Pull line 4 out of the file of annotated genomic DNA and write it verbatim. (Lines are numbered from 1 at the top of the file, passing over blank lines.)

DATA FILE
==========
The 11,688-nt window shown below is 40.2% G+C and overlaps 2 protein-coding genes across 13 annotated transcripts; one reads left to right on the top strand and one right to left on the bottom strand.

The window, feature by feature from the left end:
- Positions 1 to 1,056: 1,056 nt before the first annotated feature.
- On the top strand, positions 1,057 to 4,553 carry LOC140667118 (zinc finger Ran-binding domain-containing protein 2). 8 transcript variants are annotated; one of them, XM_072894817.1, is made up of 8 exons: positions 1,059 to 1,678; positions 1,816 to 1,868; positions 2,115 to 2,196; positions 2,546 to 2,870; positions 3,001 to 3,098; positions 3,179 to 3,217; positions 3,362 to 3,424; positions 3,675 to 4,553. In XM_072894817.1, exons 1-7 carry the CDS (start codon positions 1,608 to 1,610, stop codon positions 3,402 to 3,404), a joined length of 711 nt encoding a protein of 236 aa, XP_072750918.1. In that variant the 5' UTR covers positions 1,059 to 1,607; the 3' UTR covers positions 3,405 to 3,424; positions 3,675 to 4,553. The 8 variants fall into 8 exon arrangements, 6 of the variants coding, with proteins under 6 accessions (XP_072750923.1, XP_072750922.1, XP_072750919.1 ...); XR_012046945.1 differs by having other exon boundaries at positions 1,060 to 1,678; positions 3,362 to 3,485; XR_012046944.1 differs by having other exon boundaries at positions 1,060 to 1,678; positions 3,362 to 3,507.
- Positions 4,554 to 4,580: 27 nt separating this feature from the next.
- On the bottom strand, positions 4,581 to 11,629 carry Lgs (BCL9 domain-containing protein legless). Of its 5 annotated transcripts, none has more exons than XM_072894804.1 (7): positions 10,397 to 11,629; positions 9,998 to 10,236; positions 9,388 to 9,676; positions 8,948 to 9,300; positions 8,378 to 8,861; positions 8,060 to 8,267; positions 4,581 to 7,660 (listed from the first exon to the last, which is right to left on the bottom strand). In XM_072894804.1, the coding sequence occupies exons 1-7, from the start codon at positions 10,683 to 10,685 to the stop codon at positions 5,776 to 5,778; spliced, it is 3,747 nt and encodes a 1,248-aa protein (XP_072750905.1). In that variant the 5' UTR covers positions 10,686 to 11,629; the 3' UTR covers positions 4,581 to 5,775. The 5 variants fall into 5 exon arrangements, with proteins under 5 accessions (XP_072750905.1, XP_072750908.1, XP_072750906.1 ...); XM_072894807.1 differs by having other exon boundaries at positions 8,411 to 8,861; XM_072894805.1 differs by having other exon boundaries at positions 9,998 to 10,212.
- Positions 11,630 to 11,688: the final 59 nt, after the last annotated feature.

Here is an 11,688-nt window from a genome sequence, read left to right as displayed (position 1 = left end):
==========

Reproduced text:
- On the top strand, positions 1,057 to 4,553 carry LOC140667118 (zinc finger Ran-binding domain-containing protein 2). 8 transcript variants are annotated; one of them, XM_072894817.1, is made up of 8 exons: positions 1,059 to 1,678; positions 1,816 to 1,868; positions 2,115 to 2,196; positions 2,546 to 2,870; positions 3,001 to 3,098; positions 3,179 to 3,217; positions 3,362 to 3,424; positions 3,675 to 4,553. In XM_072894817.1, exons 1-7 carry the CDS (start codon positions 1,608 to 1,610, stop codon positions 3,402 to 3,404), a joined length of 711 nt encoding a protein of 236 aa, XP_072750918.1. In that variant the 5' UTR covers positions 1,059 to 1,607; the 3' UTR covers positions 3,405 to 3,424; positions 3,675 to 4,553. The 8 variants fall into 8 exon arrangements, 6 of the variants coding, with proteins under 6 accessions (XP_072750923.1, XP_072750922.1, XP_072750919.1 ...); XR_012046945.1 differs by having other exon boundaries at positions 1,060 to 1,678; positions 3,362 to 3,485; XR_012046944.1 differs by having other exon boundaries at positions 1,060 to 1,678; positions 3,362 to 3,507.